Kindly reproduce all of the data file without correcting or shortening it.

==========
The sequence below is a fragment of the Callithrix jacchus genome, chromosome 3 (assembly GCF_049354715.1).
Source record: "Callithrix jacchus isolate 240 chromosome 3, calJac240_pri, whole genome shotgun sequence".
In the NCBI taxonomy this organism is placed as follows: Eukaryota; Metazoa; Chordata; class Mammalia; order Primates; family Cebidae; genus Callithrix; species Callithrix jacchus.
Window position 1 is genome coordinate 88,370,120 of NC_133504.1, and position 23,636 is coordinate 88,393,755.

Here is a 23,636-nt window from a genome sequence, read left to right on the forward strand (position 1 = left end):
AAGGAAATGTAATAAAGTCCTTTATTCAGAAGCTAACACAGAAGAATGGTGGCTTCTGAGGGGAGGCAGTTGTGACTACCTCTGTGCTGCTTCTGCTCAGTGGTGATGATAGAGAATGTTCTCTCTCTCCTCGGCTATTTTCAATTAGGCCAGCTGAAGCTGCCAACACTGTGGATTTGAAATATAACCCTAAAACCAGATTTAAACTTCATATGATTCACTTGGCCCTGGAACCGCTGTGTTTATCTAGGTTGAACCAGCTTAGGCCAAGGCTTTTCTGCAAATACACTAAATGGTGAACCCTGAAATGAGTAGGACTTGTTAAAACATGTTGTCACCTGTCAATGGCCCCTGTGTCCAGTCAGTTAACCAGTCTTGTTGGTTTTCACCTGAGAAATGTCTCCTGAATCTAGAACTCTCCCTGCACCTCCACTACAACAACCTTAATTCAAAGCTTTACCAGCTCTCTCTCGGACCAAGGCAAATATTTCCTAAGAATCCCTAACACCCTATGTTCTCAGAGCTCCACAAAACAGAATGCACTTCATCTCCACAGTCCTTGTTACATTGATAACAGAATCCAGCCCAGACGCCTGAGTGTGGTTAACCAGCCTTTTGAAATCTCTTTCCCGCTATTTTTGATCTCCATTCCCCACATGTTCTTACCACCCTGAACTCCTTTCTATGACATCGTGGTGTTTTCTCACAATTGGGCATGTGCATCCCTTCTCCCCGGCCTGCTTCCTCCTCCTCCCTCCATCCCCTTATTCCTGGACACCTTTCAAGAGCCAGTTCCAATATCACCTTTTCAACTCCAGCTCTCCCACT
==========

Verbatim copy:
The sequence below is a fragment of the Callithrix jacchus genome, chromosome 3 (assembly GCF_049354715.1).
Source record: "Callithrix jacchus isolate 240 chromosome 3, calJac240_pri, whole genome shotgun sequence".
In the NCBI taxonomy this organism is placed as follows: Eukaryota; Metazoa; Chordata; class Mammalia; order Primates; family Cebidae; genus Callithrix; species Callithrix jacchus.
Window position 1 is genome coordinate 88,370,120 of NC_133504.1, and position 23,636 is coordinate 88,393,755.

Here is a 23,636-nt window from a genome sequence, read left to right on the forward strand (position 1 = left end):
AAGGAAATGTAATAAAGTCCTTTATTCAGAAGCTAACACAGAAGAATGGTGGCTTCTGAGGGGAGGCAGTTGTGACTACCTCTGTGCTGCTTCTGCTCAGTGGTGATGATAGAGAATGTTCTCTCTCTCCTCGGCTATTTTCAATTAGGCCAGCTGAAGCTGCCAACACTGTGGATTTGAAATATAACCCTAAAACCAGATTTAAACTTCATATGATTCACTTGGCCCTGGAACCGCTGTGTTTATCTAGGTTGAACCAGCTTAGGCCAAGGCTTTTCTGCAAATACACTAAATGGTGAACCCTGAAATGAGTAGGACTTGTTAAAACATGTTGTCACCTGTCAATGGCCCCTGTGTCCAGTCAGTTAACCAGTCTTGTTGGTTTTCACCTGAGAAATGTCTCCTGAATCTAGAACTCTCCCTGCACCTCCACTACAACAACCTTAATTCAAAGCTTTACCAGCTCTCTCTCGGACCAAGGCAAATATTTCCTAAGAATCCCTAACACCCTATGTTCTCAGAGCTCCACAAAACAGAATGCACTTCATCTCCACAGTCCTTGTTACATTGATAACAGAATCCAGCCCAGACGCCTGAGTGTGGTTAACCAGCCTTTTGAAATCTCTTTCCCGCTATTTTTGATCTCCATTCCCCACATGTTCTTACCACCCTGAACTCCTTTCTATGACATCGTGGTGTTTTCTCACAATTGGGCATGTGCATCCCTTCTCCCCGGCCTGCTTCCTCCTCCTCCCTCCATCCCCTTATTCCTGGACACCTTTCAAGAGCCAGTTCCAATATCACCTTTTCAACTCCAGCTCTCCCACT